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Olympic Athlete’s Mother Sues Google
Winter Olympics fans were dazzled in 2006 by the performance of Shani Davis, the first African American speed skater to make the Olympic team. Davis went on to win gold and silver medals and set a number of world records.
Earlier, in 2002, after failing to qualify for the U.S. team, news reports said Cherie Davis, Shani’s mother, fired off allegations of racism among the speed skating community, calling them “white supremacists” and “neo-Nazi genetic mutation.”
A few bloggers appearing in Google’s search results point to the Associated Press and the Chicago Tribune as first reporting the allegations, based on undisclosed emails, but currently only Australian outlet “The Age” appears to be running the original article, written by George Diaz in 2006.
However, these publications do not appear to be in Ms. Davis’s crosshairs, perhaps because they don’t appear as the number one search result when querying for information about her.
Instead, the top spot belongs to now deceased Blogspot blogger Sean Healy, on a sports blog titled UnknownColumn. More “mainstream” reports about the allegations do not appear.
In the suit, Davis demands Google remove a blog post from February of 2006, published two days after the aforementioned The Age article. Davis claims the post is defamatory and that she never made such statements about the US Speedskating Federation. She claims Healy refused to take down the offending post and now that Healy is deceased, her only recourse is to ask Google to remove it.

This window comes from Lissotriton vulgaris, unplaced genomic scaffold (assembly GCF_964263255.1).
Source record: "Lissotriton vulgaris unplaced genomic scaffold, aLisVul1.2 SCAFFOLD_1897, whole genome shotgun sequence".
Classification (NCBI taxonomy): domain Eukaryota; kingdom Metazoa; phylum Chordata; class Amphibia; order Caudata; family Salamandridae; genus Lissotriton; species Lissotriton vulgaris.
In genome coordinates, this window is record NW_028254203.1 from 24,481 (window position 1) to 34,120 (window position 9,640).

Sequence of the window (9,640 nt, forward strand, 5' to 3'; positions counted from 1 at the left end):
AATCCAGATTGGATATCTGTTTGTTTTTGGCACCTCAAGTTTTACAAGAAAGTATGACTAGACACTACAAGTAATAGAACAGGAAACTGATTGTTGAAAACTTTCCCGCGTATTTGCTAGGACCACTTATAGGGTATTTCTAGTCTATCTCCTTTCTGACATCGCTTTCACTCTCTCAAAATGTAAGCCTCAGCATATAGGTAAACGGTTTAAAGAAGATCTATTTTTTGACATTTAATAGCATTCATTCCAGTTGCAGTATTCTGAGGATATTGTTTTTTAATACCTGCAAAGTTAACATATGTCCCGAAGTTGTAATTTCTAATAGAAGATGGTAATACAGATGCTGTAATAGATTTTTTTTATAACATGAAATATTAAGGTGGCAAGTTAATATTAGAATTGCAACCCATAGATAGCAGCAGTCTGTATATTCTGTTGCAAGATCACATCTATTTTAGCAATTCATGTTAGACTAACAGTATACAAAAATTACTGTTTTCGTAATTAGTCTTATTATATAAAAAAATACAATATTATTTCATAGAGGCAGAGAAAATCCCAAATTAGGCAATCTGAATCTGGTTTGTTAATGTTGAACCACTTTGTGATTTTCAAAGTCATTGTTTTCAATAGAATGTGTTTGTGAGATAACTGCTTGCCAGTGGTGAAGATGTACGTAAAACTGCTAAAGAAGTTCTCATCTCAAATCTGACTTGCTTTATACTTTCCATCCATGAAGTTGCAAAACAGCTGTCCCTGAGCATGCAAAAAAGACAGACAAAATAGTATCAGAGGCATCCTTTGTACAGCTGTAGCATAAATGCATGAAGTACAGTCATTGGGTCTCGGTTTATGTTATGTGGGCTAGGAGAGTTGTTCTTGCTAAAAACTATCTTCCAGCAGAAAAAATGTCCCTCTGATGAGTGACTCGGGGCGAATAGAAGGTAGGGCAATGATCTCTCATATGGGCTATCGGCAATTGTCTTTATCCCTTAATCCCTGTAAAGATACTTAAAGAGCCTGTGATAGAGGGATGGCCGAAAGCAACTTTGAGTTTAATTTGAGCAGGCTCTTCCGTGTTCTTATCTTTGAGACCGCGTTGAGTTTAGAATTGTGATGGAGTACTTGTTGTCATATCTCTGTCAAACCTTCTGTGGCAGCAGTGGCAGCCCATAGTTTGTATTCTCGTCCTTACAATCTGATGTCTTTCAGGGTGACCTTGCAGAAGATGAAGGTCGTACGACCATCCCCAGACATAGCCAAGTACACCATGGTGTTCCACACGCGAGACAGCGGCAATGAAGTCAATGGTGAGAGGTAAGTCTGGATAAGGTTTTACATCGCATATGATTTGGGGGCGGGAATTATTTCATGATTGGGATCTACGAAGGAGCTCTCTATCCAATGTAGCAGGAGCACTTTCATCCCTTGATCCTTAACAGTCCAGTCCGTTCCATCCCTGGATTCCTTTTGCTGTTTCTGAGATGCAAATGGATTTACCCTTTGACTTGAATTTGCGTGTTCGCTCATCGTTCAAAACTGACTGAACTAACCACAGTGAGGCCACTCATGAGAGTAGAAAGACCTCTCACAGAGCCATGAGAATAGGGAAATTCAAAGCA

The post is a bit scathing, and the author refers to Davis as “a petulant, ill-willed, flame war-starting psycho bitch,” which likely doesn’t sit well with the plaintiff, especially since this is the first bit of commentary one discovers when googling her name.
Legal experts have been quick to express their doubt about the likely success of the suit as there are a number of things in Google’s favor. First, Google enjoys the protection of the Communications Decency Act, which shields online service providers from liability for third party content.
Secondly, defamation cases have to prove what was said was false and that the author knowingly published false information. Even if the blogger in question wasn’t deceased, the alleged false statements attributed to Davis were published first by prominent news organizations, and these prior publications are the likely sources.
As for whether Davis is “a petulant, ill-willed, flame war-starting psycho bitch,” matters of opinion are protected speech, which is probably why these words aren’t mentioned in the lawsuit.
Thirdly, in the case of who now owns and is ultimately liable for content on the UnknownColumn blog, it isn’t Google. The new owner by default is either Healy’s next of kin or whomever Healy may have bequeathed it to. Whoever that is hasn’t shown much interest as the blog hasn’t been updated since before Healy’s death.
Lastly, in the state of Illinois, where the suit was filed, defamation and libel claims are to be made within one year of publication, but more than three years have elapsed.